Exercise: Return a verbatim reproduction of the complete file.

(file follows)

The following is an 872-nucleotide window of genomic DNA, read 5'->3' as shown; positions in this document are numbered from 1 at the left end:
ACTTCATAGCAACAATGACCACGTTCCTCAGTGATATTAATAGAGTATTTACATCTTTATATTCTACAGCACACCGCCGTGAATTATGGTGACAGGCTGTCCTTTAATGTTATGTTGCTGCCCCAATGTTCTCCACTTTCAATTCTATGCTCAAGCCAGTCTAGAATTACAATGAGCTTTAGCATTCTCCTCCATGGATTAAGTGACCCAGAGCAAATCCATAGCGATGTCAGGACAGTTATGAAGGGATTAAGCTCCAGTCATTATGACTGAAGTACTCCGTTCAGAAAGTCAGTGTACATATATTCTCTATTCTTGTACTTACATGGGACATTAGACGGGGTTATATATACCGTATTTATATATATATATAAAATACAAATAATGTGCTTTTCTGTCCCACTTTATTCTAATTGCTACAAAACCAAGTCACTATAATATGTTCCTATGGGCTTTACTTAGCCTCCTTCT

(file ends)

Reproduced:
The following is an 872-nucleotide window of genomic DNA, read 5'->3' as shown; positions in this document are numbered from 1 at the left end:
ACTTCATAGCAACAATGACCACGTTCCTCAGTGATATTAATAGAGTATTTACATCTTTATATTCTACAGCACACCGCCGTGAATTATGGTGACAGGCTGTCCTTTAATGTTATGTTGCTGCCCCAATGTTCTCCACTTTCAATTCTATGCTCAAGCCAGTCTAGAATTACAATGAGCTTTAGCATTCTCCTCCATGGATTAAGTGACCCAGAGCAAATCCATAGCGATGTCAGGACAGTTATGAAGGGATTAAGCTCCAGTCATTATGACTGAAGTACTCCGTTCAGAAAGTCAGTGTACATATATTCTCTATTCTTGTACTTACATGGGACATTAGACGGGGTTATATATACCGTATTTATATATATATATAAAATACAAATAATGTGCTTTTCTGTCCCACTTTATTCTAATTGCTACAAAACCAAGTCACTATAATATGTTCCTATGGGCTTTACTTAGCCTCCTTCT